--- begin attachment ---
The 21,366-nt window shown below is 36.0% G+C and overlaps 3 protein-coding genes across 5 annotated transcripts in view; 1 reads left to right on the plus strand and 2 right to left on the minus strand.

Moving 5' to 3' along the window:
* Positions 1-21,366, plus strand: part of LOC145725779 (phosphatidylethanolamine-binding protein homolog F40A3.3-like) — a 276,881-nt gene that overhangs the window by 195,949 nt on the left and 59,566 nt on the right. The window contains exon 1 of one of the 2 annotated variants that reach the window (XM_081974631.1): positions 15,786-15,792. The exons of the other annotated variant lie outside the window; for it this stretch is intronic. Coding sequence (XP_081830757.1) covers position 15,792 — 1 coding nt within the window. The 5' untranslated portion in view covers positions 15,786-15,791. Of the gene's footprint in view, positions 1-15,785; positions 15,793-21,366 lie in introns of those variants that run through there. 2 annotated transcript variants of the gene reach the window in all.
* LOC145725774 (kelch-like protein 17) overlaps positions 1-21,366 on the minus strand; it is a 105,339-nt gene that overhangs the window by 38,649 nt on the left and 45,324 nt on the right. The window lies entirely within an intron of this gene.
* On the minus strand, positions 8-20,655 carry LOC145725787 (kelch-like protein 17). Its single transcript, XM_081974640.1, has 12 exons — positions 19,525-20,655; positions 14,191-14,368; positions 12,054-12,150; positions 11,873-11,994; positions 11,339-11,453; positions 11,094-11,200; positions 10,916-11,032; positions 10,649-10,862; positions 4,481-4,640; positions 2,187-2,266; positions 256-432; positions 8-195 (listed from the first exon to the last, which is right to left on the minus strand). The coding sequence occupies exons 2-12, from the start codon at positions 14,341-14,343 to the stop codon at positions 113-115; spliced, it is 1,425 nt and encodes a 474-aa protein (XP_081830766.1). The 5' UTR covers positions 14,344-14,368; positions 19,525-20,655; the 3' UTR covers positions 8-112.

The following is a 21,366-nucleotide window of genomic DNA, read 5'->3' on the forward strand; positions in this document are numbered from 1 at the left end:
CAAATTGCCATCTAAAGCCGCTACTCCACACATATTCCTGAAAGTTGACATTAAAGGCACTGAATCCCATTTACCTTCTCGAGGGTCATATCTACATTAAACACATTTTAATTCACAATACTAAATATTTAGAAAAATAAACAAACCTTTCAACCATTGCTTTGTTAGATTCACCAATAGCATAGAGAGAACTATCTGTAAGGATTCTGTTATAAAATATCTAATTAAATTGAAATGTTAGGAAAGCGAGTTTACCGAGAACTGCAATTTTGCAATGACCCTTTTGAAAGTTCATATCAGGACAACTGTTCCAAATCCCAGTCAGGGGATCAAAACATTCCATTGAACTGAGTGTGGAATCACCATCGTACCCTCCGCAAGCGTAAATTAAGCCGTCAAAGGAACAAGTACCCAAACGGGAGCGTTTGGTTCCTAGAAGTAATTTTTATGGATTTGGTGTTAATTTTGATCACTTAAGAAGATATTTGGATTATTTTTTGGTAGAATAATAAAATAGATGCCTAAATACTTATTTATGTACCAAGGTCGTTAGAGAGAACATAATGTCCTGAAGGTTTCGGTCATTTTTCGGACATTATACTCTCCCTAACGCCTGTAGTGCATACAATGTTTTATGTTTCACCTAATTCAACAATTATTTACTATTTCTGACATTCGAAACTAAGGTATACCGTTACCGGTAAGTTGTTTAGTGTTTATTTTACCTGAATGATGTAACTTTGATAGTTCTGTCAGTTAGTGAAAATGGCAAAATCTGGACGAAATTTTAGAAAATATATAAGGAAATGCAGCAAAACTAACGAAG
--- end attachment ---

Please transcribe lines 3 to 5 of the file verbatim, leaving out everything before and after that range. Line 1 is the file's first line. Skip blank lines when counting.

* Positions 1-21,366, plus strand: part of LOC145725779 (phosphatidylethanolamine-binding protein homolog F40A3.3-like) — a 276,881-nt gene that overhangs the window by 195,949 nt on the left and 59,566 nt on the right. The window contains exon 1 of one of the 2 annotated variants that reach the window (XM_081974631.1): positions 15,786-15,792. The exons of the other annotated variant lie outside the window; for it this stretch is intronic. Coding sequence (XP_081830757.1) covers position 15,792 — 1 coding nt within the window. The 5' untranslated portion in view covers positions 15,786-15,791. Of the gene's footprint in view, positions 1-15,785; positions 15,793-21,366 lie in introns of those variants that run through there. 2 annotated transcript variants of the gene reach the window in all.
* LOC145725774 (kelch-like protein 17) overlaps positions 1-21,366 on the minus strand; it is a 105,339-nt gene that overhangs the window by 38,649 nt on the left and 45,324 nt on the right. The window lies entirely within an intron of this gene.
* On the minus strand, positions 8-20,655 carry LOC145725787 (kelch-like protein 17). Its single transcript, XM_081974640.1, has 12 exons — positions 19,525-20,655; positions 14,191-14,368; positions 12,054-12,150; positions 11,873-11,994; positions 11,339-11,453; positions 11,094-11,200; positions 10,916-11,032; positions 10,649-10,862; positions 4,481-4,640; positions 2,187-2,266; positions 256-432; positions 8-195 (listed from the first exon to the last, which is right to left on the minus strand). The coding sequence occupies exons 2-12, from the start codon at positions 14,341-14,343 to the stop codon at positions 113-115; spliced, it is 1,425 nt and encodes a 474-aa protein (XP_081830766.1). The 5' UTR covers positions 14,344-14,368; positions 19,525-20,655; the 3' UTR covers positions 8-112.